The Columbus Dispatch – February 15, 2016 03:57 PM
For veterans suffering from post-traumatic stress disorder, going to jail can be a major roadblock in their recovery. Yet, for many who turn to drugs and alcohol in an attempt to self-medicate, that’s exactly where they end up.
“I’m a stubborn person,” said Ryan Ellison, who did a tour in Iraq while in the Army. “ You send me to jail and all you’re doing is sending me back to the jungle. All these coping skills I’ve learned, they go out the window. I’m the type of person that you put me in there and all hell breaks loose.”
Speaking with U.S. Senator Rob Portman, R-Ohio, at a roundtable discussion at the American Legion in Worthington on Monday, Ellison, 31, of Victorian Village, said going through Veterans Treatment Court was one of the best things for him.
“They never gave up on me, and that’s something that put me in the right direction,” he said.
The court is a two-year program that offers mental health and substance abuse treatment to veterans as an alternative to incarceration. Those veterans also have to make regular court appearances and are subject to random drug testing.
Ohio currently has 17 Veterans Treatment Courts, but Portman said he hopes to boost that figure through a bill he helped co-sponsor a year ago.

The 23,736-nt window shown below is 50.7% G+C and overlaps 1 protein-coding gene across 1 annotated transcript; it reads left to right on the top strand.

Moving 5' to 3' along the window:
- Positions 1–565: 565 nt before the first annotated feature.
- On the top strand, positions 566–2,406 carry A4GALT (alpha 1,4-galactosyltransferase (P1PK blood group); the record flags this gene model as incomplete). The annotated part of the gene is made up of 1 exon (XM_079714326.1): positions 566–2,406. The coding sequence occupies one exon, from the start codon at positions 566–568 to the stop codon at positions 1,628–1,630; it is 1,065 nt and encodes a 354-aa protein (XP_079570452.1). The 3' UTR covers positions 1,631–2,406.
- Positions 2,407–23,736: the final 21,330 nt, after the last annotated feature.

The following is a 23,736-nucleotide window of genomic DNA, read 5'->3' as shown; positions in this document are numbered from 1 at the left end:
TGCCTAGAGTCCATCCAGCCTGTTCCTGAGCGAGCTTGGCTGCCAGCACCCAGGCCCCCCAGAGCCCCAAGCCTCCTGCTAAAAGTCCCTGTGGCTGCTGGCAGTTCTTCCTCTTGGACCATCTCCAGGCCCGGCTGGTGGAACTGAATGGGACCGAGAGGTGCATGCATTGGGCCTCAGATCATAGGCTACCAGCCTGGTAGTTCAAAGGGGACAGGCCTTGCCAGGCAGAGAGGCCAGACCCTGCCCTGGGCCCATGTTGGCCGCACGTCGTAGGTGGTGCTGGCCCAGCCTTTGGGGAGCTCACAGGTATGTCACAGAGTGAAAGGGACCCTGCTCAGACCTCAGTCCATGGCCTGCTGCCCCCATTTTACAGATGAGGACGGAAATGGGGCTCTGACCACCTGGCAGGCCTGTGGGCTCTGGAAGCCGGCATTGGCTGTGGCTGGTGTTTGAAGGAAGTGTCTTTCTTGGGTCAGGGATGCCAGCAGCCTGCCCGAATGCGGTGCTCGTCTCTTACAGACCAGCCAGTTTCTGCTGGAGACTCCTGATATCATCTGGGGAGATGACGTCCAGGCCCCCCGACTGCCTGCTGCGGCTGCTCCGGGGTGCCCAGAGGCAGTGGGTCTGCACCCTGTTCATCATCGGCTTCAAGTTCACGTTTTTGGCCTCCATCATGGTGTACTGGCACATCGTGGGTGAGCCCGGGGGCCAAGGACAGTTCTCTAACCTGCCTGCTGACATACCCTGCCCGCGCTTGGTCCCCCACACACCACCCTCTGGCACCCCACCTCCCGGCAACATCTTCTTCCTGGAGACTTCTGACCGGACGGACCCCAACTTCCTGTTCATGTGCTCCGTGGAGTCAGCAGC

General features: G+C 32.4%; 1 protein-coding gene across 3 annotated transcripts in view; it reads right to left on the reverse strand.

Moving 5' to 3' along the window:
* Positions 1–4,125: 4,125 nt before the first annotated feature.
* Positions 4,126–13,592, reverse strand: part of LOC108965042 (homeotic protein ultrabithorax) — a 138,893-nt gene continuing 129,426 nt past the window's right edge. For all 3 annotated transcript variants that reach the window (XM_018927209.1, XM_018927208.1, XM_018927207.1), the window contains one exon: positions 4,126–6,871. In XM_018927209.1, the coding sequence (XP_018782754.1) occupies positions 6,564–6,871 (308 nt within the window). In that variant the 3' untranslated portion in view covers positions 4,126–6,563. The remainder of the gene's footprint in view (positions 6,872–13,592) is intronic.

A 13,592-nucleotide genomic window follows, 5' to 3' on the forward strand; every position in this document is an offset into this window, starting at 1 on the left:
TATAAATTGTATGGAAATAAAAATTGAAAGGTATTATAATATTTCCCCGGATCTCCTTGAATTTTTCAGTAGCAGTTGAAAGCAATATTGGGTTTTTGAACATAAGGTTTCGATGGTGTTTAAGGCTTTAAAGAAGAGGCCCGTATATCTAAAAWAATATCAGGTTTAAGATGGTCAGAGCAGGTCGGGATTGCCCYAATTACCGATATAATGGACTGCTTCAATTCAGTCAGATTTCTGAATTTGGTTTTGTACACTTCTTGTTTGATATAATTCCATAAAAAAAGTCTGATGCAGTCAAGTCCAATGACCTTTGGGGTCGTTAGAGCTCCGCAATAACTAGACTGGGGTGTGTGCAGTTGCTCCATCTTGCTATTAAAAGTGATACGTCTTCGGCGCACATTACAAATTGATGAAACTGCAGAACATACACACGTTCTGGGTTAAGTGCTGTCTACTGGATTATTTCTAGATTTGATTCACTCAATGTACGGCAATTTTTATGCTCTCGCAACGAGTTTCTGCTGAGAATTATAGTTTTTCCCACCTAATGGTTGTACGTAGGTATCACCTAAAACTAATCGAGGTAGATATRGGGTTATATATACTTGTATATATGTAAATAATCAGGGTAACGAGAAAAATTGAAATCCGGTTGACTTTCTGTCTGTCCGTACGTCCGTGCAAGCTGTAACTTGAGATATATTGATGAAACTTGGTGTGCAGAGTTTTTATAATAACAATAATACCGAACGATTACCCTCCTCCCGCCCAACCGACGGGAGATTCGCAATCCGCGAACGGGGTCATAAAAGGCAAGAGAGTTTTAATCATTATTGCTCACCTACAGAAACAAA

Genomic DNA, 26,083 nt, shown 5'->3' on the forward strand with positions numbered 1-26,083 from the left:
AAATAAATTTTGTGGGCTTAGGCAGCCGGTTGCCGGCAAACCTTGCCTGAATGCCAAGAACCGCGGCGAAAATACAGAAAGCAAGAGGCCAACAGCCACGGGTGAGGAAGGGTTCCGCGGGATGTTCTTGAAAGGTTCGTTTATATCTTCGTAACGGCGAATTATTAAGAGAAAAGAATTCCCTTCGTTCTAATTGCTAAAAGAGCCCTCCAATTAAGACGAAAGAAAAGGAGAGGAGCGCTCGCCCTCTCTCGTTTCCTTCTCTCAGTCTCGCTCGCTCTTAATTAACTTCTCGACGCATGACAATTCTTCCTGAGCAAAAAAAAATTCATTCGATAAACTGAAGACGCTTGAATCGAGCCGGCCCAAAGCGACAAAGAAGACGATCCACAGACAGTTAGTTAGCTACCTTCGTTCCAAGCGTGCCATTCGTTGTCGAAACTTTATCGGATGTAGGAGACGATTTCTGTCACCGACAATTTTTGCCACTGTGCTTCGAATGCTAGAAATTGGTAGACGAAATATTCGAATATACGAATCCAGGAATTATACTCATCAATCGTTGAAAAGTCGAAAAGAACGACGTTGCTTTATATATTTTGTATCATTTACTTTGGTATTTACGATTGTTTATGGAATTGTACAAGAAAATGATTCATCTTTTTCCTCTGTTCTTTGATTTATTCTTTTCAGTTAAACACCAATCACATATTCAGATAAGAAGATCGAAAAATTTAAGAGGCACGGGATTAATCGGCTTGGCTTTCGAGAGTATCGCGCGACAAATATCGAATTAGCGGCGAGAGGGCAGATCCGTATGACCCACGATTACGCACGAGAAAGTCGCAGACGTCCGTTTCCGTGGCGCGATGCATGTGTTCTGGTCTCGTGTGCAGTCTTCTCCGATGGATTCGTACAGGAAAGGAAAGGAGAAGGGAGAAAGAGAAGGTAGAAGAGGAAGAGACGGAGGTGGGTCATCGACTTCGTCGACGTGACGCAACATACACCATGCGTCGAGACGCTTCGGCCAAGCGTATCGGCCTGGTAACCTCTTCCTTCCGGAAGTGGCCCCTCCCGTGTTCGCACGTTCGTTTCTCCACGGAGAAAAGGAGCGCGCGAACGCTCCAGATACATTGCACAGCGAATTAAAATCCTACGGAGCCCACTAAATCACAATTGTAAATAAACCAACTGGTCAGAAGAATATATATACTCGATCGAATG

Supreme Court of Ohio Justice Evelyn Lundberg Stratton (Retired), Co-Chairman of the Ohio Attorney General’s Task Force on Criminal Justice & Mental Illness, which has a Veterans Treatment Court and Military Affairs Subcommittee, gives Ohio Senator Rob Portman and the audience of veterans and veterans organizations background on Ohio’s Veterans Treatment Courts and supports passage of the bill.
The bill, known as the Comprehensive Addiction and Recovery Act, would offer grants to programs that aim to combat substance abuse. One section of the bill would specifically offer grants for Veterans Treatment Courts.
The bill passed through committee hearings unanimously last week.
“I think we should get it on the house floor relatively soon and with the support it has from both sides, I think we can get it on the President’s desk,” he said.
Portman said meeting with some of the veterans that had been through the court further enforced his view on the program’s effectiveness.
“There is hope and there is a way out,” he said. “Everybody’s different but there is the right program for you.”
— William T. Perkins is a fellow in the E.W. Scripps Statehouse News Bureau.